Harila Bags Annapurna, Eighth 8,000’er This Year

Kristin Harila of Norway bagged her eighth 8,000’er of the season today, summiting Annapurna at the very last minute before the monsoon rains arrive. This was probably the last summit of Nepal’s spring season.

Harila reached the top at 6 am today. Annapurna was climbed early in the season, and by the time she and her team reached Base Camp, all the other teams had left weeks ago. So Seven Summit Treks gave Harila a reinforced support team for the summit push.

In addition to Tenjen “Lama” Sherpa, with whom she has summited all eight peaks during her record attempt, she climbed with Pasang Nurbu Sherpa, Lakpa Temba Sherpa, Mingma Tenjing Sherpa, Pasang Sherpa, and Lakpa Gyaljen Sherpa.

The team started the climb from Base Camp yesterday, climbing all the way to Camp 3. They went from Camp 3 to the summit today and are already safely back in Base Camp.

Tibet is done, one peak left in Nepal

Harila needed just 52 days to summit the two 8,000’ers in Tibet (Shishapangma and Cho Oyu) and all the Nepalese giants except for Manaslu. She may leave Manaslu for the final stage of her quest to summit all 14 8,000’ers in six months. To complete her goal, she needs to finish in October this year.

Manaslu is also the only peak she failed to summit. She attempted it early in the season with Adriana Brownlee and a strong sherpa team. However, bad weather prevented the team from reaching the higher sections or considering a summit push. Harila quickly changed goals once she obtained a climbing permit for Tibet. The rest of the team subsequently abandoned their attempt.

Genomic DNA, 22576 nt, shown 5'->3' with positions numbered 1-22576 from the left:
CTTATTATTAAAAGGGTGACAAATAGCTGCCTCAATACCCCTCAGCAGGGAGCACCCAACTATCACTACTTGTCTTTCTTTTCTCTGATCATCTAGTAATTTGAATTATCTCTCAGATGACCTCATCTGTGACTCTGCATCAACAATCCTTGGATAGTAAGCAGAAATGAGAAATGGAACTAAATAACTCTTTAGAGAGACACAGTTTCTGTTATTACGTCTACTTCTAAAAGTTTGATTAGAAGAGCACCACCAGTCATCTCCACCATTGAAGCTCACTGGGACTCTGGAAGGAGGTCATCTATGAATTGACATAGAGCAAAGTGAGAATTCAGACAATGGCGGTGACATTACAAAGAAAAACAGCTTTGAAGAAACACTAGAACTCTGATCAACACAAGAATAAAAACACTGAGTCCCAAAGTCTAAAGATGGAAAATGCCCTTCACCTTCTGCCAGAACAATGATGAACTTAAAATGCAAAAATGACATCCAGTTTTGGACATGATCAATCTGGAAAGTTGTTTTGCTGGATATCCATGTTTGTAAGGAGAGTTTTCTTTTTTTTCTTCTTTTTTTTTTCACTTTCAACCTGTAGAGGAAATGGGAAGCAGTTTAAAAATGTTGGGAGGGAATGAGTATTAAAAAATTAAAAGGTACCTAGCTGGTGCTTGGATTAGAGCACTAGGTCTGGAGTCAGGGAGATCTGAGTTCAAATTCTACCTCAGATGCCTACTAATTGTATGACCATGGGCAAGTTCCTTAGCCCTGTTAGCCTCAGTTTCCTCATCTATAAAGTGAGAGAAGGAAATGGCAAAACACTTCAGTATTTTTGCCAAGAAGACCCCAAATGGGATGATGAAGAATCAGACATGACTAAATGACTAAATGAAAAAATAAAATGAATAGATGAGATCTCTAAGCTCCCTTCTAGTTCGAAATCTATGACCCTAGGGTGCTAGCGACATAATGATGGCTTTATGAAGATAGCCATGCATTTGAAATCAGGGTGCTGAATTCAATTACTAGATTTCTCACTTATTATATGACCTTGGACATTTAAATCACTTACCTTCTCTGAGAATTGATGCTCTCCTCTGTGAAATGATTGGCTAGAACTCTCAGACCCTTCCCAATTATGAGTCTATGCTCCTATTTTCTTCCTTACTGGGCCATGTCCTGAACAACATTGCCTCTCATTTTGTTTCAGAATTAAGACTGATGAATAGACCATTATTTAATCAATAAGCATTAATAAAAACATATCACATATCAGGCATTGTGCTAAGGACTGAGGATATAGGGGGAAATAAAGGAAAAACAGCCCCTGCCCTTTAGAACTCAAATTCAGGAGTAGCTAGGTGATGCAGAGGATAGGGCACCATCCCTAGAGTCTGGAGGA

Harila on Dhaulagiri.

Harila on Dhaulagiri. Photo: Kristin Harila


Next, Harila will travel to Pakistan, home to five 8,000’ers. Her immediate goal might be Nanga Parbat, where several teams are already fixing ropes and camps along the route.

Harila has become a mountain celebrity, especially among mainstream audiences and the media in her home country. Yet, as with Nirmal Purja’s similar 14×8,000’er speed run in 2019, Harila’s feat is primarily an athletic and logistical achievement. It is not based on mountaineering values. Nevertheless, her performance is very impressive. As with her first attempt last year, she is chain-climbing peak after peak in single pushes.

Angela Benavides

Angela Benavides graduated university in journalism and specializes in high-altitude mountaineering and expedition news. She has been writing about climbing and mountaineering, adventure and outdoor sports for 20+ years.

Prior to that, Angela Benavides spent time at/worked at a number of local and international media. She is also experienced in outdoor-sport consultancy for sponsoring corporations, press manager and communication executive, and a published author.